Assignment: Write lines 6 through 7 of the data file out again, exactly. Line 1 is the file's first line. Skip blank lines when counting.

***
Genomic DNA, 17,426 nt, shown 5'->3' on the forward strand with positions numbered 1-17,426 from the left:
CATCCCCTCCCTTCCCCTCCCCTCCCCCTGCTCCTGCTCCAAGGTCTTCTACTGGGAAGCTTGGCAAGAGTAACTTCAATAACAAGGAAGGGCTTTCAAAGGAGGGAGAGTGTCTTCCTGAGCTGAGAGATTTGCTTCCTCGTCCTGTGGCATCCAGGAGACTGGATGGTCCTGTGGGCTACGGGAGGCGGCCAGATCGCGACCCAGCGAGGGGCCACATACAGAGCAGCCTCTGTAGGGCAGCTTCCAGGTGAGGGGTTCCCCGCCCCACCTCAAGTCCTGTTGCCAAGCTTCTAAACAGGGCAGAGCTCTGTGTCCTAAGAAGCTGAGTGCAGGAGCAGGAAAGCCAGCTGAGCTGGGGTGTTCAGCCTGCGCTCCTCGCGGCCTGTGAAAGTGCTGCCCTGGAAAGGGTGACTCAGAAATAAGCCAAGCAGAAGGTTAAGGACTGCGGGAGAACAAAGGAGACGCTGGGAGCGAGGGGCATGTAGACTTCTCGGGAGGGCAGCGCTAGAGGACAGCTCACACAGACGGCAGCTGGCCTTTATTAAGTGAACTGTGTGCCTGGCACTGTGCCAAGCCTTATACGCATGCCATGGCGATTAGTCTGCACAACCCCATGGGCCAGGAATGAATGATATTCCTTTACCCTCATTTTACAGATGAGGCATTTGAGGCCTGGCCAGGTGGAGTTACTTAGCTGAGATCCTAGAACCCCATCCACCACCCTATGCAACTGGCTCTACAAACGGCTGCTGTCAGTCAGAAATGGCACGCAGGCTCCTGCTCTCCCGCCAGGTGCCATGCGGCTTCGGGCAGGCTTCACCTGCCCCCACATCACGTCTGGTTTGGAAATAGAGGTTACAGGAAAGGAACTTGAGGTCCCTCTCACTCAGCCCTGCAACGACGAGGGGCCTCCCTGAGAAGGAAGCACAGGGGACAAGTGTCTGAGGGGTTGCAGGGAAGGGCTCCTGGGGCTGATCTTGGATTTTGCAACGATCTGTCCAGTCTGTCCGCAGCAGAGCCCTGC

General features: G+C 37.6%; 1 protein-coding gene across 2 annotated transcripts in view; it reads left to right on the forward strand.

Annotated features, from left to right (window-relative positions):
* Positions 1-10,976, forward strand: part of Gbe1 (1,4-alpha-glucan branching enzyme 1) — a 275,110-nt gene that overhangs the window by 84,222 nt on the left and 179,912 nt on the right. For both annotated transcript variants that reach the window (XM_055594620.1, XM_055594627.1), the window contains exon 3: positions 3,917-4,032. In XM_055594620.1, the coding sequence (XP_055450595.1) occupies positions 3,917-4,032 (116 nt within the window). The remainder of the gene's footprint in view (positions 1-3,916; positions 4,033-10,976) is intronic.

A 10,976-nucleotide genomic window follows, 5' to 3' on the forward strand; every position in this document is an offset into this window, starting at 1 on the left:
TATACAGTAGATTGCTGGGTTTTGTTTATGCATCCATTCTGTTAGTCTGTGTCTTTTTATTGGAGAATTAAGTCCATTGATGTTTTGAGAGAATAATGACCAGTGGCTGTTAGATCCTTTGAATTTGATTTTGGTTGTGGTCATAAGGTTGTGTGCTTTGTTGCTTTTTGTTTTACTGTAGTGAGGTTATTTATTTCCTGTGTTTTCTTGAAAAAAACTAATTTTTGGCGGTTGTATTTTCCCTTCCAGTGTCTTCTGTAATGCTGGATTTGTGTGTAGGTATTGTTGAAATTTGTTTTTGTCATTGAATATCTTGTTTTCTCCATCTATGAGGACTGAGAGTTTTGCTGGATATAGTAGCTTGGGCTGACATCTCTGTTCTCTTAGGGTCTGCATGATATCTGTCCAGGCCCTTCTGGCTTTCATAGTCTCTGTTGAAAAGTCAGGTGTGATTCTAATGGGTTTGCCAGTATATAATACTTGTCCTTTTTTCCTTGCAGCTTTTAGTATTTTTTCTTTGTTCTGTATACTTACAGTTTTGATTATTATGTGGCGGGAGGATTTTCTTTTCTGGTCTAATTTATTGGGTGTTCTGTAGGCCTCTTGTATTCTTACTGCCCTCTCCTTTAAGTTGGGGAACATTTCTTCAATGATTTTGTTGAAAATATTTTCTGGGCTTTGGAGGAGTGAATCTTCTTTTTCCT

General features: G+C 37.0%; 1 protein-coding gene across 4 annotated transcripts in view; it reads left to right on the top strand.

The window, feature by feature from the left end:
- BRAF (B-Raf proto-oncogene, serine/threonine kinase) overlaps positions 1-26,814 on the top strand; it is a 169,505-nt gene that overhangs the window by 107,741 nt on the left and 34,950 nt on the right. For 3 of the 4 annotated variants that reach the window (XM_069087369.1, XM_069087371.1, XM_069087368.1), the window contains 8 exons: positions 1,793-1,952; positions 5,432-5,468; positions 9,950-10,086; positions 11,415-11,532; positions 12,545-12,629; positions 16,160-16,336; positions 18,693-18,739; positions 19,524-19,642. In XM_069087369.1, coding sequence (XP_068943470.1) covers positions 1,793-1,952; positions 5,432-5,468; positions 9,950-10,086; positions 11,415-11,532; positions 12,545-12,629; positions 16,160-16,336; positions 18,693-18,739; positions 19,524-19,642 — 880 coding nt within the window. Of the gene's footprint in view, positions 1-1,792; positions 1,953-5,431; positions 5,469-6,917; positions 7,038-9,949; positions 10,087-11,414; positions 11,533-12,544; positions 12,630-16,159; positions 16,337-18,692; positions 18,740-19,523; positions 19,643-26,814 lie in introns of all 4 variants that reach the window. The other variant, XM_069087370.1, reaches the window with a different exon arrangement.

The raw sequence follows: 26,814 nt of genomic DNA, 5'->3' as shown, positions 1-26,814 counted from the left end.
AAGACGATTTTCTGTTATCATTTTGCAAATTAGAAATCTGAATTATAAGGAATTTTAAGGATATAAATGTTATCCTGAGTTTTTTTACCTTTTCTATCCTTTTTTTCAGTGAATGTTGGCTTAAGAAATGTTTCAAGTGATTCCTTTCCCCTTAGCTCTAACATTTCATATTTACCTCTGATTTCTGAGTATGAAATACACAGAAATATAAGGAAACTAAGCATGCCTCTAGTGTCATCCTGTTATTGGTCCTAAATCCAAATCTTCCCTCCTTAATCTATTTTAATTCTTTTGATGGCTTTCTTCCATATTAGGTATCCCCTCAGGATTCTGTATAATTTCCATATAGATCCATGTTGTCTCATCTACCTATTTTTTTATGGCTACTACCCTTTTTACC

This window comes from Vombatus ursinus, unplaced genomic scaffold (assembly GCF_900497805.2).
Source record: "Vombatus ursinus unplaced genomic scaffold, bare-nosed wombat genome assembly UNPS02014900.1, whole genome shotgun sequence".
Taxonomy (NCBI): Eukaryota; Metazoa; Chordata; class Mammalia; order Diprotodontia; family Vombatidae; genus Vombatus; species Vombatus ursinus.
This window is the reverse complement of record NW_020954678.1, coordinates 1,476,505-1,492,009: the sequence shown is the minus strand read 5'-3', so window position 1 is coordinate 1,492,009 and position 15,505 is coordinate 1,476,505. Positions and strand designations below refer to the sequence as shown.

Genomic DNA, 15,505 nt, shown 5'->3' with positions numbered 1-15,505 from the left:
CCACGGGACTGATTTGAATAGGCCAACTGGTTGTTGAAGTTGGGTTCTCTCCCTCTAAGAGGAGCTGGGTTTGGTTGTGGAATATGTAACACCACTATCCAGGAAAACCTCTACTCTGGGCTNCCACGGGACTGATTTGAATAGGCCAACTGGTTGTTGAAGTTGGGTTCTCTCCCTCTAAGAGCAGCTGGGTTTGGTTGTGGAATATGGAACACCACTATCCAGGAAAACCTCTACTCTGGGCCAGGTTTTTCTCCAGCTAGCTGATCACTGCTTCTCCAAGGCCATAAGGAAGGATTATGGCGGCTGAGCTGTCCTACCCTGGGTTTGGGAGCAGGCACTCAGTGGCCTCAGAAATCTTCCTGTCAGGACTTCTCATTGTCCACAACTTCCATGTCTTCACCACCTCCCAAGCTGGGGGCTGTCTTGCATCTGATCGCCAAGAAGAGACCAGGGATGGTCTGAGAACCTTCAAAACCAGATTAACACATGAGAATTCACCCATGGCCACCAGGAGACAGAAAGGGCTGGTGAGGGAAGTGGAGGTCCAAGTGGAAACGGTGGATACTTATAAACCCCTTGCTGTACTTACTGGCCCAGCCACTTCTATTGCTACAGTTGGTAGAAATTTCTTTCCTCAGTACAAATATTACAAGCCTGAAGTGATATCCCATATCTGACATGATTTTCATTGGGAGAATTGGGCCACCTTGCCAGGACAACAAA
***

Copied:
A 10,976-nucleotide genomic window follows, 5' to 3' on the forward strand; every position in this document is an offset into this window, starting at 1 on the left:
TATACAGTAGATTGCTGGGTTTTGTTTATGCATCCATTCTGTTAGTCTGTGTCTTTTTATTGGAGAATTAAGTCCATTGATGTTTTGAGAGAATAATGACCAGTGGCTGTTAGATCCTTTGAATTTGATTTTGGTTGTGGTCATAAGGTTGTGTGCTTTGTTGCTTTTTGTTTTACTGTAGTGAGGTTATTTATTTCCTGTGTTTTCTTGAAAAAAACTAATTTTTGGCGGTTGTATTTTCCCTTCCAGTGTCTTCTGTAATGCTGGATTTGTGTGTAGGTATTGTTGAAATTTGTTTTTGTCATTGAATATCTTGTTTTCTCCATCTATGAGGACTGAGAGTTTTGCTGGATATAGTAGCTTGGGCTGACATCTCTGTTCTCTTAGGGTCTGCATGATATCTGTCCAGGCCCTTCTGGCTTTCATAGTCTCTGTTGAAAAGTCAGGTGTGATTCTAATGGGTTTGCCAGTATATAATACTTGTCCTTTTTTCCTTGCAGCTTTTAGTATTTTTTCTTTGTTCTGTATACTTACAGTTTTGATTATTATGTGGCGGGAGGATTTTCTTTTCTGGTCTAATTTATTGGGTGTTCTGTAGGCCTCTTGTATTCTTACTGCCCTCTCCTTTAAGTTGGGGAACATTTCTTCAATGATTTTGTTGAAAATATTTTCTGGGCTTTGGAGGAGTGAATCTTCTTTTTCCT